Cape Town 100529. Gadija Davids, Radio 786 Journalist during her press conference after arriving back in Cape Town. Davids was aboard a humanitarian aid boat headed to the Gaza strip, which was intercepted by the Isreali navy. Picture: Gareth Smit

Cape Town - City journalist Gadija Davids still has flashbacks of a deadly raid by Israeli soldiers on a flotilla en route to the Gaza Strip two years ago.

Davids, 25, was one of 40 passengers on board humanitarian aid ship the Mavi Marmara in 2010 when Israeli commandos seized the vessel.

The Mavi Marmara was one of six ships carrying humanitarian aid to Gaza and Davids was one of 40 journalists from 40 different countries participating in the Freedom Flotilla, filing news reports for a local radio station Radio 786.

The flotilla was reportedly travelling in international waters en route from Turkey to the Gaza Strip when Israeli commandos boarded the ships.

Davids said she was abducted and questioned by Israeli officials.

Davids has been receiving counselling over the past two years, which has helped, she said.

“I have processed everything and I still get flashbacks of the attack.”

This week, a press conference was held in Joburg to announce that South African authorities would be investigating the matter.

The Priority Crimes Litigation Unit (PCLU), a division of the National Directorate of Public Prosecutions, and the police will officially investigate and communicate with the International Criminal Court.

The Boycott, Divestment and Sanctions against Israel in South Africa (BDS South Africa) and the Palestine Solidarity Alliance have welcomed the decision. But the SA Jewish Board of Deputies (SAJBD) said the move was a “publicity stunt”.

Davids said she was incarcerated in an Israeli prison, guarded by “balaclava-clad Israeli naval soldiers” and denied access to South African consular assistance. During her questioning she was asked whether she knew she was illegally in Israel.

“I responded that I had no intention of being there, that we were taken there against our will,” she said.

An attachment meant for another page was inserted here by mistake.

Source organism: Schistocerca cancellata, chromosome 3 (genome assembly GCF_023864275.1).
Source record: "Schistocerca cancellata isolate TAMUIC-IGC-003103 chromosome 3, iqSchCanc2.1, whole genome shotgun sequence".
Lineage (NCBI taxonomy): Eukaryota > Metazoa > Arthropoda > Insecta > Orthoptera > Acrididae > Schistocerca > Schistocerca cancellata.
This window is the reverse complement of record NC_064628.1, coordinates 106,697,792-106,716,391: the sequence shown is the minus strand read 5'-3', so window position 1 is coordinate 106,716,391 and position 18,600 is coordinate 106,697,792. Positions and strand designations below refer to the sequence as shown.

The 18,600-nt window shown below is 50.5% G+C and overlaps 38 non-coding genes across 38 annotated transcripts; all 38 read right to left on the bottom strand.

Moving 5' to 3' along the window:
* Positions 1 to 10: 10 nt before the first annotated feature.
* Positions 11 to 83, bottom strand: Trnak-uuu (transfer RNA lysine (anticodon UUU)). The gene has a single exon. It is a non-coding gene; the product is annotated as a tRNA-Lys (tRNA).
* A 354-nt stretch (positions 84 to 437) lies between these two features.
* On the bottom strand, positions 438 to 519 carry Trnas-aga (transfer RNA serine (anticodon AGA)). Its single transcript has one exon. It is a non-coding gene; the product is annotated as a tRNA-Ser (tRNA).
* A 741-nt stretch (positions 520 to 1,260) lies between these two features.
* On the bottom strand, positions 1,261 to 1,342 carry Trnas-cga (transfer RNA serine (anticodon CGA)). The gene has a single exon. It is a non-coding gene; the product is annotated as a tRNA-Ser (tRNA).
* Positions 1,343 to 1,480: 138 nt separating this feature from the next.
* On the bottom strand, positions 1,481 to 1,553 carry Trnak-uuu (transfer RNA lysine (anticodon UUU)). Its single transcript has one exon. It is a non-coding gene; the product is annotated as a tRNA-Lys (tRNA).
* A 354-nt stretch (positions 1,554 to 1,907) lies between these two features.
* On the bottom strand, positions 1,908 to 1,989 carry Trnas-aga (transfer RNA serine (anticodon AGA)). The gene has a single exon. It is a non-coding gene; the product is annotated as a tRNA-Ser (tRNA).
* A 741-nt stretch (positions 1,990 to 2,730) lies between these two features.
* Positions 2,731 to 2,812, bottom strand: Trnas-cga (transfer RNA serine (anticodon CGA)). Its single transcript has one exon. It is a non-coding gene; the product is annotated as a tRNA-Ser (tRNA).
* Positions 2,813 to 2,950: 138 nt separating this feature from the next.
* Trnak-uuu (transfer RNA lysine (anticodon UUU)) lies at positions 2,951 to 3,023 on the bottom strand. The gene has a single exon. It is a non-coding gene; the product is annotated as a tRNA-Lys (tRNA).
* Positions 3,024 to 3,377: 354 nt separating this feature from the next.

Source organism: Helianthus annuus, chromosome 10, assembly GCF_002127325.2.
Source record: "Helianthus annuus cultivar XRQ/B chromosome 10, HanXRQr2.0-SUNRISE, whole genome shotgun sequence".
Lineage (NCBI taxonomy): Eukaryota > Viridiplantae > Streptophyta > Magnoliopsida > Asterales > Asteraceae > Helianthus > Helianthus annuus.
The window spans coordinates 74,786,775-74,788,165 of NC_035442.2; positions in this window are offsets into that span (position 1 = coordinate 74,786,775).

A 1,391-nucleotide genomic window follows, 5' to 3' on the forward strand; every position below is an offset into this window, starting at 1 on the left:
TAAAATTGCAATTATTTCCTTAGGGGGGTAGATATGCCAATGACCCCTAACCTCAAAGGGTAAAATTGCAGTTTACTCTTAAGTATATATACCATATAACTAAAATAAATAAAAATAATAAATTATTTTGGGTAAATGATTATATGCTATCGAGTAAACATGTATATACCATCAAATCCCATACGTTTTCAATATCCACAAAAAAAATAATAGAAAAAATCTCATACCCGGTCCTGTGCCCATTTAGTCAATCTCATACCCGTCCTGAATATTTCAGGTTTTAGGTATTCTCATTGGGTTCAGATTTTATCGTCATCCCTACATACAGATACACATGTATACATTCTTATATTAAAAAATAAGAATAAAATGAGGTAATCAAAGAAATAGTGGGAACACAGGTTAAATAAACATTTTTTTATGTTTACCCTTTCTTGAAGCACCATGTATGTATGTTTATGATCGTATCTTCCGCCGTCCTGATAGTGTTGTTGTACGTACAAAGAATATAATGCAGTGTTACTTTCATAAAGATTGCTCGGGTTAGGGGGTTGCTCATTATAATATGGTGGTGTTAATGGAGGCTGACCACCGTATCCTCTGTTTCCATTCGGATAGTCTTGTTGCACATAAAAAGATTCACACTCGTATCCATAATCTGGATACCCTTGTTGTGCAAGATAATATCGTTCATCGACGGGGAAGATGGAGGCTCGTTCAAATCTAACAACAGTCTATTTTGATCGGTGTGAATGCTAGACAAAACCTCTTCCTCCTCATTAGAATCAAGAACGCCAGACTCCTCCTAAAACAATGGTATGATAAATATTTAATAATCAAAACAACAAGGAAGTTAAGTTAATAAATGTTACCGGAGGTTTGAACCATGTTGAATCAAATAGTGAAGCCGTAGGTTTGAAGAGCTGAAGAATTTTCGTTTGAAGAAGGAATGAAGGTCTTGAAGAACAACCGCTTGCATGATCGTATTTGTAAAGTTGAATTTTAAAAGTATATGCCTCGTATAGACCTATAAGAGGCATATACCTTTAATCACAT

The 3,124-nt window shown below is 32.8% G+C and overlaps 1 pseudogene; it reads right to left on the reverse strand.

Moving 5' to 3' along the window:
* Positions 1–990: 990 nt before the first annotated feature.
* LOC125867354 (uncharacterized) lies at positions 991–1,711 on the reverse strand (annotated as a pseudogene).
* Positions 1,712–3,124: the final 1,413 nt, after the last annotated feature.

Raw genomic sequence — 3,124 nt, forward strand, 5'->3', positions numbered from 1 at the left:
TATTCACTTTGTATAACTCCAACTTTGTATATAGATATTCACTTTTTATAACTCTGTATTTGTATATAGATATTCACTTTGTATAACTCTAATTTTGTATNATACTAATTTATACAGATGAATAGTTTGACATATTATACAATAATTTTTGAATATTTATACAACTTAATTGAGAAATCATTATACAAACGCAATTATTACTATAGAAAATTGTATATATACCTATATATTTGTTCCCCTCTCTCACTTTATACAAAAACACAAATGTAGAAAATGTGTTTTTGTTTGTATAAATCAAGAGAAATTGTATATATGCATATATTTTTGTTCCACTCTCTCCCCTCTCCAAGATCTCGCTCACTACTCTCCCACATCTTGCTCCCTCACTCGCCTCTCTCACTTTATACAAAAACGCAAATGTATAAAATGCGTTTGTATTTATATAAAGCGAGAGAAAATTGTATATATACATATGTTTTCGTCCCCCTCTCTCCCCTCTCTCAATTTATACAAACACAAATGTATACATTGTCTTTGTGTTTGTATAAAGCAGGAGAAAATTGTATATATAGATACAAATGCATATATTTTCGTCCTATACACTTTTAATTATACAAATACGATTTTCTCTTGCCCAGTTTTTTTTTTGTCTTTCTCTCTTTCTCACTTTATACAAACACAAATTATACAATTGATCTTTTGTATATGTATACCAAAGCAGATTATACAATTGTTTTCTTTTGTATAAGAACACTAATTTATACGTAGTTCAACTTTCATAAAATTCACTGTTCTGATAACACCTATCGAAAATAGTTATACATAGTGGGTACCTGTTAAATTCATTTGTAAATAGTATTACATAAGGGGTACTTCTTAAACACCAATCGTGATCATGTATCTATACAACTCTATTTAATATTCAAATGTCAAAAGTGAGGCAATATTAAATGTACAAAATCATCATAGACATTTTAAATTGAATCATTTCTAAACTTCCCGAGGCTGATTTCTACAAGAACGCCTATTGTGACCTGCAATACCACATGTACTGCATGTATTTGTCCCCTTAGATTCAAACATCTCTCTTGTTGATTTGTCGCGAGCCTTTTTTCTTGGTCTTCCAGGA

When they were being transported to Ben Gurion Airport to be deported, she was put in a “cockroach-infested van”, handcuffed with plastic cable ties and “made to sit in the sun for several hours” while being transported against their will to the port of Ashdod.

Davids’ attorney, Ziyaad Patel, said Davids and other civilians had been subjected to “inhumane treatment” by Israel, which is considered a violation of their rights, crimes against humanity in terms of schedule 1 of the Rome Statute, and war crimes in terms of schedule 3 of the that statute.

In September 2010, the UN published a fact-finding report into the alleged attack which found that Israeli forces had violated international law during and after it.

It deemed the conduct of the Israeli military and personnel towards the passengers as “not only disproportionate to the occasion, but demonstrated levels of totally unnecessary and incredible violence”.

“It betrayed an unacceptable level of brutality,” said the report.

“Such conduct cannot be justified or condoned on security or any other grounds. It constituted grave violations of human rights law and international humanitarian law.”

In January last year, Davids and Patel approached the police and the National Prosecuting Authority (NPA) to conduct a criminal investigation and to prosecute those responsible.

This week, the PCLU said there were “reasonable” grounds for an investigation and that it had opened a case docket.

Davids said the move instilled in her “faith and credibility in South Africa’s commitment to the protection of human rights”.

“I remain hopeful that the investigation will prove fruitful and that those responsible for the attack will be brought to justice,” she said.

The SAJBD said:

“The decision constitutes yet another noisy publicity stunt by those dedicated to demonising Israel at every possible opportunity.

“The SAJBD deplores the fact that these groups are willing to tie our legal system up in pointless and time-consuming, baseless litigation in order to further their own selfish and bigoted agenda.”

Davids said she was not afraid to go on other humanitarian causes.

“Since I am a journalist, reporting on these stories would definitely be important to cover. Particularly as humanitarian aid missions have become a technique of civilians and aid organisations that aim to raise awareness around injustice and oppression,” she said.

Cape Argus